I think highly of him.

I know the meaning is "I praise him." But I wonder what "highly" modifies.

Can I say "I think that he is high."?

The sentences with the similar structure are :

I thought poorly of him.

I speak ill of him.

  • Highly there is part of the verb phrase, "to think highly of {someone}". To hold someone in esteem; to consider someone to have very good qualities or to be of very good character. High as an adjective would not mean the same thing as "to think highly of"; nor would "poor" and "ill" used adjectivally mean the same thing they do in the verb phrase. I think ill of him <> I think he is ill. – Tᴚoɯɐuo Jun 5 '15 at 10:55

It modifies "think".

Keep in mind that "to think highly of" is (as commenter TRomano pointed out) a verb phrase. It functions as a unit, and so it's not necessarily going to break down neatly when analysed. With that warning out of the way, let's analyse it!

"Highly" is an adverb, modifying the verb "think". I think of him. How do I think of him? Highly!

("How" here means "in what way" or "with what kind of thoughts", not "by what means"... I think of him by using my brain, of course!)

So, your rearrangement, "I think that he is high," is not correct. (It's also amusing; "high" is an informal way of saying "intoxicated, especially on illegal drugs".)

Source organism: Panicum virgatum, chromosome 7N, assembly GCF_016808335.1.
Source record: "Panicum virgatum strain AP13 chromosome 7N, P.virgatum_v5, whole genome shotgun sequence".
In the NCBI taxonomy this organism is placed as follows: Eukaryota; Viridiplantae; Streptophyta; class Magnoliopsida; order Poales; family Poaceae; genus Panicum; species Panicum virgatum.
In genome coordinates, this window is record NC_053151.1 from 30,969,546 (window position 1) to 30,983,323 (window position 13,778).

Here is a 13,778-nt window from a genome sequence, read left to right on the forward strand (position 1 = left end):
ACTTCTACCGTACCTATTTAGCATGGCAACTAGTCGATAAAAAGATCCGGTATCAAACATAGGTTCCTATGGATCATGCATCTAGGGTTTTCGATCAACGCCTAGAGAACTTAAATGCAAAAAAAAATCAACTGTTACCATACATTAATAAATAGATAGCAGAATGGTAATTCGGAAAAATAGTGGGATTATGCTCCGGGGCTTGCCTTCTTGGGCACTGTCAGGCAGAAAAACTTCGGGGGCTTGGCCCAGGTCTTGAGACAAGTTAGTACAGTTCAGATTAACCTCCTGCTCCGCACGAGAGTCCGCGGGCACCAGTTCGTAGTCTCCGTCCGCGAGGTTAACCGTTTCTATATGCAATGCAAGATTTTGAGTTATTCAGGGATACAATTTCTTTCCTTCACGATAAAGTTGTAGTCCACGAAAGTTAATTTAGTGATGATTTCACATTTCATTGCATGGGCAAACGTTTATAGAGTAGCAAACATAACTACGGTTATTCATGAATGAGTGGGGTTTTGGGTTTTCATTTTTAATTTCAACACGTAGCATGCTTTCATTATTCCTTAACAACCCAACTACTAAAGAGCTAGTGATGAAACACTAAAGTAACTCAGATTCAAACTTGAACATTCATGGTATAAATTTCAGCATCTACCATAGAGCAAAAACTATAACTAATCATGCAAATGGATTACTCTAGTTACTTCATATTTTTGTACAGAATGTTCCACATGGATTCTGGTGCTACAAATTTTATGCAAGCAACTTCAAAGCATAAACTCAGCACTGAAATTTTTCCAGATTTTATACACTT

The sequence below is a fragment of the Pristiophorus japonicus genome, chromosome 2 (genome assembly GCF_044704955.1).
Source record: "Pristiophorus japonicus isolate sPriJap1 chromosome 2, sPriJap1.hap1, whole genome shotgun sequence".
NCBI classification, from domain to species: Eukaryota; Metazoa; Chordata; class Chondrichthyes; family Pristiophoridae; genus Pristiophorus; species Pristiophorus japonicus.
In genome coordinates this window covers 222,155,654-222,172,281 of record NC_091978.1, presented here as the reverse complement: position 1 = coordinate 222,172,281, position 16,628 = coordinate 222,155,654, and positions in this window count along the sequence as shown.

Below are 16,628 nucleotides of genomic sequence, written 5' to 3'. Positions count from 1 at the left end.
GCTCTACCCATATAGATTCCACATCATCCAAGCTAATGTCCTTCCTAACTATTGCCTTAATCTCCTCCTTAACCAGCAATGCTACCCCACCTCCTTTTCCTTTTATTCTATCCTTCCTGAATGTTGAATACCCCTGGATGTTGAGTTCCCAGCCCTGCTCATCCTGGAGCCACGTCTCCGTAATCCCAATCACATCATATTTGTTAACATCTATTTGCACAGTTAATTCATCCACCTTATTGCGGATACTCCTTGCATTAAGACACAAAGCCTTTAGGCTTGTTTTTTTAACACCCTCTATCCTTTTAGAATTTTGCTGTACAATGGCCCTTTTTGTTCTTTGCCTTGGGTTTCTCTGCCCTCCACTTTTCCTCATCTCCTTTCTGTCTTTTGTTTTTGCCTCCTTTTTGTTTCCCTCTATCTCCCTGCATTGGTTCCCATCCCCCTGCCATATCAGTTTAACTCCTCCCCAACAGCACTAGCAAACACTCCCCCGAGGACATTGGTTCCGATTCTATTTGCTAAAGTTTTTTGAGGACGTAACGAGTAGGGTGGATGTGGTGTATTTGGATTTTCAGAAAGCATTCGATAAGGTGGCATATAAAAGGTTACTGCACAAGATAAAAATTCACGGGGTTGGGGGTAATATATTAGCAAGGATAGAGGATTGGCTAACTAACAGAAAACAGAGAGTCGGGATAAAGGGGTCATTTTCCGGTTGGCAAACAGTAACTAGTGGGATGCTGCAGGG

A possible rearrangement would be, "I think of him in a way that is high." But this is where analysis can get us into trouble. That is not a suitable way to express our meaning here. While "highly" is the adverb form of "high", you can't really replace it with "high". Instead, you would have to use something else, like "I think of him in a way that is positive", or "I think of him with approval".

| improve this answer | |

I would tend to see the expression "to think highly of sb" as an idiom, because this adverb highly is not exactly an adverb of manner describing the way of the thinking. Not the way of thinking is high - that would not make much sense. Our esteem of some person is high. So if we wanted to formulate the idea clearly we had to say:

  • I think with high esteem of him.

At some time and somehow a shorter formula was found: I think highly of him.

And if we analyse this adverb we realise that this adverb behaves a bit differently from normal adverbs of manner. That's why I would label this expression as an idiom.

| improve this answer | |

Your Answer

By clicking “Post Your Answer”, you agree to our terms of service, privacy policy and cookie policy

Not the answer you're looking for? Browse other questions tagged or ask your own question.